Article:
The only person he found difficult was Charles Bronson: “very brash”. Generally, though, his shoots were amiable collaborations. “For me there’s no difference between photographing a celebrity and a migrant worker. You’re always looking for a picture with emotion, design and information. I leave a lot of room for self-expression. I want my subjects to be themselves, and then I quietly pounce.”

Now 78, Schapiro lives in Chicago with his wife and youngest son. He continues to photograph and recently worked with his son on a photo story about the ageing hippie generation. “I don’t think I’ve yet taken my most important photograph,” he says. “I’m happy with many of the images. But I always look to the future.”

‘Steve Schapiro: Then and Now’ (Hatje Cantz, RRP £55) is available to order from Telegraph Books at £50 plus £1.35 p&p. Call 0844 871 1516 or visit

This article also appeared in SEVEN magazine, free with the Sunday Telegraph. Follow us on Twitter @TelegraphSeven

Sunday, October 21, 2012

George McGovern, the Quiet Warrior: Photos By Bill Eppridge From His ’72 Campaign


Former U.S. Senator and 1972 presidential candidate George S. McGovern (b. 1922) has died after being admitted to a Sioux Falls hospice six days ago. He was 90 years old and had been in failing health “with a combination of medical conditions, due to age, that have worsened over recent months,” according to a statement from his family. From the mid-1960s through the early ’80s, he was one of the most prominent Democratic politicians in the United States — a proud liberal, decorated World War II veteran and tireless advocate for the poor and disenfranchised in America and around the world.

Here, remembers the native South Dakotan with a series of photos by LIFE’s Bill Eppridge, made on the campaign trail during the 1972 race for the presidency. Over the course of a few, heady months of that pivotal year, Americans were able to take the measure of the man to an extent that they never had before — and never would again. In November, he would lose to Richard Nixon in an historic landslide for the Republican incumbent; but during his time in the national spotlight, George McGovern articulated the progressive ideals he held dear as forcefully and as consistently as any candidate in the history of American presidential politics.

[Read Howard Chua-Eoan's McGovern obituary on]

Bill Eppridge recently told that, 40 years after that ’72 campaign, he recalled McGovern, the man, much more clearly than McGovern, the candidate. And he liked what he remembered.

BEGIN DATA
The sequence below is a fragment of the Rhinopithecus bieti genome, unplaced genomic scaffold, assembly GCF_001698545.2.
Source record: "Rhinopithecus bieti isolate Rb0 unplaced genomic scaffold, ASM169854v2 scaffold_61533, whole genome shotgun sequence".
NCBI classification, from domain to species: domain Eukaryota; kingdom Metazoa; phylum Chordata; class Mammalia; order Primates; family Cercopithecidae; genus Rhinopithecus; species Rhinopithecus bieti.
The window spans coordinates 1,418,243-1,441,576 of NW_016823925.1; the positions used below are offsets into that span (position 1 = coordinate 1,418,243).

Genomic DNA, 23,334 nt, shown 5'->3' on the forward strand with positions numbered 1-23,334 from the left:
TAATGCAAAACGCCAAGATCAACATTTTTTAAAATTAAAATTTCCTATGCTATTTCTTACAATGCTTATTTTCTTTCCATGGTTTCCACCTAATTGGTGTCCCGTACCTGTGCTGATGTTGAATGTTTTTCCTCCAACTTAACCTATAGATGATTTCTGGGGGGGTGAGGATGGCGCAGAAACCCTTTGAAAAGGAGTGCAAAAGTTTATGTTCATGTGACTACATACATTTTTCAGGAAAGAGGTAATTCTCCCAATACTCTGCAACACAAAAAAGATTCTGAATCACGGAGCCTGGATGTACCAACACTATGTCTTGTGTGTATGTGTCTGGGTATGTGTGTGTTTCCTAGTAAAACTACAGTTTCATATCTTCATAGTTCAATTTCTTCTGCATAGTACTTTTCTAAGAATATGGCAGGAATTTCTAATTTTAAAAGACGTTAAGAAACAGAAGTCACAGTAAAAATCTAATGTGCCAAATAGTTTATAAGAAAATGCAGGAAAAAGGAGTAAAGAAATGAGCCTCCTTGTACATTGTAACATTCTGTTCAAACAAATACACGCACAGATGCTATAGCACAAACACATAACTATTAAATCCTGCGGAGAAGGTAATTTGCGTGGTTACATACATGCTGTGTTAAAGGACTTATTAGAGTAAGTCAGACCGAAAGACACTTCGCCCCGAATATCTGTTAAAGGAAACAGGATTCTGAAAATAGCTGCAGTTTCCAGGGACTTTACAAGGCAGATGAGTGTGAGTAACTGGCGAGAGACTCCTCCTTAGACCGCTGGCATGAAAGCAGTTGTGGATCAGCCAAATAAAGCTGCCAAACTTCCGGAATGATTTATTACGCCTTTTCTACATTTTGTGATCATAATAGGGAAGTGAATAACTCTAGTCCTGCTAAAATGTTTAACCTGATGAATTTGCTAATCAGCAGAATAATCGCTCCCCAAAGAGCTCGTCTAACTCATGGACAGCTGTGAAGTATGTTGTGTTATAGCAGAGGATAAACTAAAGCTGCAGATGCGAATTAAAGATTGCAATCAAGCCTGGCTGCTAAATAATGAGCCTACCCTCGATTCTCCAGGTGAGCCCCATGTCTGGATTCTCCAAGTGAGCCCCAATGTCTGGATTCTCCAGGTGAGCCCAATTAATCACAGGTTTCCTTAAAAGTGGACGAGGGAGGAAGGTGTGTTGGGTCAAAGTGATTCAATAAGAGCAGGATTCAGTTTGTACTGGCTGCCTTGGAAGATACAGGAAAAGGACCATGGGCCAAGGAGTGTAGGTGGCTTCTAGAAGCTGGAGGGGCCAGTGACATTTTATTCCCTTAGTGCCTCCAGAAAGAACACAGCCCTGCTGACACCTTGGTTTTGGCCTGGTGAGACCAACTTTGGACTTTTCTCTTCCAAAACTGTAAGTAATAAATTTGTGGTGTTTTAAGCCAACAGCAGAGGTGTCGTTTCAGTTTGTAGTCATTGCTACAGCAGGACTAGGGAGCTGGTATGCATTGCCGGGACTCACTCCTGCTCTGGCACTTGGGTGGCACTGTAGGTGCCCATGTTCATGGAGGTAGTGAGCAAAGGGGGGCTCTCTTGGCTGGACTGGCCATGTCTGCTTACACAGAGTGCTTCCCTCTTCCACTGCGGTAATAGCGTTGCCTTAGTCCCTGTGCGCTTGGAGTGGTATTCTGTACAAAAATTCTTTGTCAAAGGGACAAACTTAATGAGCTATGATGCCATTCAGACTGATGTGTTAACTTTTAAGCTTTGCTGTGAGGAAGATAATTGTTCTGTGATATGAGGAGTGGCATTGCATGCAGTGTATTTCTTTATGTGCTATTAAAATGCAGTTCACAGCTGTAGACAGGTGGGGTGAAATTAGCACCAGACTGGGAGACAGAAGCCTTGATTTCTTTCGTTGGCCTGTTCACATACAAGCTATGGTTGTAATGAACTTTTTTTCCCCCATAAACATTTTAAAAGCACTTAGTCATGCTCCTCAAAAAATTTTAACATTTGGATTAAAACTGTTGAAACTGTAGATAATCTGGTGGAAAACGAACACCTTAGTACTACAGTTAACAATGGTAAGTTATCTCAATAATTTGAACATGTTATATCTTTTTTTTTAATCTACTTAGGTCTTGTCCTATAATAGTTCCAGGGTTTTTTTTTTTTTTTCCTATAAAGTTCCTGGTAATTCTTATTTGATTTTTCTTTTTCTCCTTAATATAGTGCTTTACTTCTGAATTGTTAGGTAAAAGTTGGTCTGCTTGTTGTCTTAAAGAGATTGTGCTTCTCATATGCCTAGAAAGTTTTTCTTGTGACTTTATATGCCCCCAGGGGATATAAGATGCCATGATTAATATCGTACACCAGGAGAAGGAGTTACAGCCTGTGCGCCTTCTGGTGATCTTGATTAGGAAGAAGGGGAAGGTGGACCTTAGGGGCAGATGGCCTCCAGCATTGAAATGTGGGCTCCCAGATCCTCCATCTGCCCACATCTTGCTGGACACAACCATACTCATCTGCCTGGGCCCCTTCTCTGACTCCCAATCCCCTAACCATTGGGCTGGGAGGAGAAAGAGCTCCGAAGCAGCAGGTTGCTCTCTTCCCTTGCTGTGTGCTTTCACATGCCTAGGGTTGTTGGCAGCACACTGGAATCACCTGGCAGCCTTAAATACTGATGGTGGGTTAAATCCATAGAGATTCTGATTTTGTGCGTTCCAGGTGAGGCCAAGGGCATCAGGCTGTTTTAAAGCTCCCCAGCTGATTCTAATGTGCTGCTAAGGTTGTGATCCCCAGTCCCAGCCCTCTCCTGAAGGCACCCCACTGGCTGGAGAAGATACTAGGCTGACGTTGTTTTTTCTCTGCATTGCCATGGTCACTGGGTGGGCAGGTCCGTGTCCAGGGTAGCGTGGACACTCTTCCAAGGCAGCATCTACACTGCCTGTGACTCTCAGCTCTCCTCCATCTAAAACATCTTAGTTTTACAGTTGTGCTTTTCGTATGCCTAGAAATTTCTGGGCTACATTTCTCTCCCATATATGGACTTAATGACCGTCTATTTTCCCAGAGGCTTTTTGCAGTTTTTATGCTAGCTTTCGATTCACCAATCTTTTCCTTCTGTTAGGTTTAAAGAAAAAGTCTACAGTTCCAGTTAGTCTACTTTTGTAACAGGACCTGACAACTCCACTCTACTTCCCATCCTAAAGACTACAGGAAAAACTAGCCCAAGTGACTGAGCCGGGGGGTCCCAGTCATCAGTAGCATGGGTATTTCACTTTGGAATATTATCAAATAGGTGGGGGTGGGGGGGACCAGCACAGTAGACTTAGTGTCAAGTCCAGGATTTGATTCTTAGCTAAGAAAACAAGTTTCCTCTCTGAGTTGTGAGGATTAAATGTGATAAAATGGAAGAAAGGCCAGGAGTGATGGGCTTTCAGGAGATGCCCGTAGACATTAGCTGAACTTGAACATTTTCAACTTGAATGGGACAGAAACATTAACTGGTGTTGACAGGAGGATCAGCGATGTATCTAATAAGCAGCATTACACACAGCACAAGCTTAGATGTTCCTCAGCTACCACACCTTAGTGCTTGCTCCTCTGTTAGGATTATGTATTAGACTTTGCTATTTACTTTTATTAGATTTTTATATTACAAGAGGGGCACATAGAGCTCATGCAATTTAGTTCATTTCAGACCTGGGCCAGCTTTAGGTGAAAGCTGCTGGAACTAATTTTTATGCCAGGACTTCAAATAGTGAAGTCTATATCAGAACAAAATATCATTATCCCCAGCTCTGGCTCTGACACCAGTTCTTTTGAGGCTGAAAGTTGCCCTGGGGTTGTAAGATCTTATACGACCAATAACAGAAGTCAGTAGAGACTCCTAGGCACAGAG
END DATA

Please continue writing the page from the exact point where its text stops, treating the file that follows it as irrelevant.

“He was the sort of person,” Eppridge said, “that you’d want to have as a next-door neighbor. Friendly. Solid. He struck me as a genuine, down-to-earth person, and that’s not a quality you associate with many politicians. Not today, and not so much back then, either.”

Eppridge had documented Robert Kennedy’s 1968 campaign for the presidency and, famously, chronicled the violence-scarred final moments of RFK’s life as he lay dying in a bus boy’s arms on the floor of a Los Angeles hotel kitchen. Eppridge told that Bobby Kennedy’s death made it impossible for him to care, for years, about politics or politicians. He had grown into a Kennedy supporter and believer while covering the candidate in public and in private, and RFK’s murder in June 1968 left him bereft. He had to get away from the rough-and-tumble, and the unending stress, of high-stakes politics.

“But four years later,” he continues, “I was back covering a presidential race. McGovern’s campaign had a positive, unhurried feel to it. It ran smoothly, and McGovern himself was an easy guy to be around. The campaign had energy, of course, but it never felt frantic … or mean.”

[See more of Bill Eppridge's work at the Monroe Gallery of Photography.]

Below is an admittedly incomplete, at-a-glance biography of George McGovern — a man who led an exemplary American life, filled with accolades and victories as well as profound disappointments and searing personal loss. He will be missed.

George McGovern married his wife, Eleanor, in 1943, during the Second World War. They remained married for 64 years, until hear death in 2007. (She was also a native South Dakotan, and as a pilot during WWII McGovern named his B-24 bomber the “Dakota Queen” after her.)

Father of five children, including his late daughter, Teresa, who died in 1994 at the age of 45 after a long battle with alcoholism. McGovern later wrote a book, Terry: My Daughter’s Life-and-Death Struggle with Alcoholism, chronicling her struggle and the devastating effect her illness had on his family. In 2012, his son Steven died — after years of fighting alcoholism, as well.

Military Service: Pilot, B-24 Liberator, European Theater, WWII. Flew 35 missions, earned the Distinguished Flying Cross and three Air Medals